An influential Tory MP has launched a stinging attack on Michael Gove as he called on him to slow down the pace of his school reforms.
Graham Stuart, chairman of the Commons Education Select Committee, said there was a "lack of coherent thinking" in the Department for Education.
Responding to a question at the annual conference of the Headmasters' & Headmistresses' Conference in Belfast on Tuesday, Mr Stuart called for headteachers to speak up and tell the minister to "stop taking the urgency pills".
Stuart was asked what could be done to slow down the rate of change to the exams system.
He told delegates: "Please speak up loud and clear. You may be dismissed initially, the more voices who say to the secretary of state 'stop taking the urgency pills' and recognise the need to slow down."
Stuart said: "We've got a national curriculum review, they've barely announced that when they announced the English Baccalaureate out of clear blue sky.
"One minute they've said they're raising the benchmark on GCSEs, the next they're scrapping it.
"Now if there's coherent thinking going on in the department, then so far it's passed by the chairman of the Education Select Committee."
Ministers announced the first recommendations from their curriculum review in the summer, while plans to replace GCSEs in the core subjects with a new exam called the English Baccalaureate Certificate were revealed last month.
"All we can do is try, it is very difficult, one of my challenges is trying to get them to slow down," Stuart said.
He told the conference that, ironically, the most successful introduction of an exam in recent years was the GCSE, which was implemented over a long period of time.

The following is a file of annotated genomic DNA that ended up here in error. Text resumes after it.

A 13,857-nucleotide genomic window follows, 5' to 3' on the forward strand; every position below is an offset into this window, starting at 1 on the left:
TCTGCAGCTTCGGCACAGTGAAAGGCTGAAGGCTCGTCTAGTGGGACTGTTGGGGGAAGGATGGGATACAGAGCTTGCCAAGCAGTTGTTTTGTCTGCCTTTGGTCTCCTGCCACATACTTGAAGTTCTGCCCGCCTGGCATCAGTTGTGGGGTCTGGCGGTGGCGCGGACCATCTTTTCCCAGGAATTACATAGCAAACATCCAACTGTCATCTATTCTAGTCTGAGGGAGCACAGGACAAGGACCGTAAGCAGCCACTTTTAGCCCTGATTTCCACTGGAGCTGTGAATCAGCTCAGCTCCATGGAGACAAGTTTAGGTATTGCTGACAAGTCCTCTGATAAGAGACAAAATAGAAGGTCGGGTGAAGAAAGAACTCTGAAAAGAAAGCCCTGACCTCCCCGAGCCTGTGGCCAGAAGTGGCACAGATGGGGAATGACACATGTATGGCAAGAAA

"'Speak up' is all I can say, at the moment they don't appear to listen and it doesn't look very coherent.
"When you throw in on top of that incoherence urgent time lines which can't be done, you're looking at a mess.
"My key message at the moment is stop changing everything all the time."
Mr Stuart also condemned the last Labour government's introduction of the Diploma qualification, which combined work experience with academic learning and had been hailed as a potential replacement for GCSEs and A-levels.
"I watched that car crash happen, I was on the committee," he said.
"Here was an opportunity, there was the money, there was the political will, there was a real opportunity to create a new vocational qualification, over time. It takes 10 years, we were told by the awarding bodies, to establish a new qualification.
"But if we got it right, we listened, and got it right, there was a real opportunity."
Then-schools secretary Ed Balls "would not listen" and drove it through, Mr Stuart said.
He added that exam boards said it was the most complicated qualification they had seen and it ended up with "tens of millions of pounds wasted on it, children put on it ended up in a cul-de-sac and abandoned, and I hope and pray this government isn't going to do the same thing".